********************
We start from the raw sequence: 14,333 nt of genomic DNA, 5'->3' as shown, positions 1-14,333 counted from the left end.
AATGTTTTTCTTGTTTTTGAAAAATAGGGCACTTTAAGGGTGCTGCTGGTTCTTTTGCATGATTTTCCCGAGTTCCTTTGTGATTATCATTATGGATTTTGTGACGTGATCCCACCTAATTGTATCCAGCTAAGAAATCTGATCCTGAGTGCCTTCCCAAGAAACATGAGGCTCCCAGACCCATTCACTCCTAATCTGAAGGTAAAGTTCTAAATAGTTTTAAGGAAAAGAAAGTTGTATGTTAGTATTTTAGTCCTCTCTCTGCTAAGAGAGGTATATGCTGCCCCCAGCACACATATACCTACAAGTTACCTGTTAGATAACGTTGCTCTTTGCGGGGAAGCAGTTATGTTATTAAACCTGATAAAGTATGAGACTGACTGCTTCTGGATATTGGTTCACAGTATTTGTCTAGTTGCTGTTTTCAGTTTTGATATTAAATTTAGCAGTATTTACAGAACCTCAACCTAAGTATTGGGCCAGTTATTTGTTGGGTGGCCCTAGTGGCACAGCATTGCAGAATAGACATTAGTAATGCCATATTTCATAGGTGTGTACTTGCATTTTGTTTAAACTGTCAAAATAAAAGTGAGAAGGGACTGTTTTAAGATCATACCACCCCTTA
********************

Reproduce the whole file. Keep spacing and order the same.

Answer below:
We start from the raw sequence: 14,333 nt of genomic DNA, 5'->3' as shown, positions 1-14,333 counted from the left end.
AATGTTTTTCTTGTTTTTGAAAAATAGGGCACTTTAAGGGTGCTGCTGGTTCTTTTGCATGATTTTCCCGAGTTCCTTTGTGATTATCATTATGGATTTTGTGACGTGATCCCACCTAATTGTATCCAGCTAAGAAATCTGATCCTGAGTGCCTTCCCAAGAAACATGAGGCTCCCAGACCCATTCACTCCTAATCTGAAGGTAAAGTTCTAAATAGTTTTAAGGAAAAGAAAGTTGTATGTTAGTATTTTAGTCCTCTCTCTGCTAAGAGAGGTATATGCTGCCCCCAGCACACATATACCTACAAGTTACCTGTTAGATAACGTTGCTCTTTGCGGGGAAGCAGTTATGTTATTAAACCTGATAAAGTATGAGACTGACTGCTTCTGGATATTGGTTCACAGTATTTGTCTAGTTGCTGTTTTCAGTTTTGATATTAAATTTAGCAGTATTTACAGAACCTCAACCTAAGTATTGGGCCAGTTATTTGTTGGGTGGCCCTAGTGGCACAGCATTGCAGAATAGACATTAGTAATGCCATATTTCATAGGTGTGTACTTGCATTTTGTTTAAACTGTCAAAATAAAAGTGAGAAGGGACTGTTTTAAGATCATACCACCCCTTA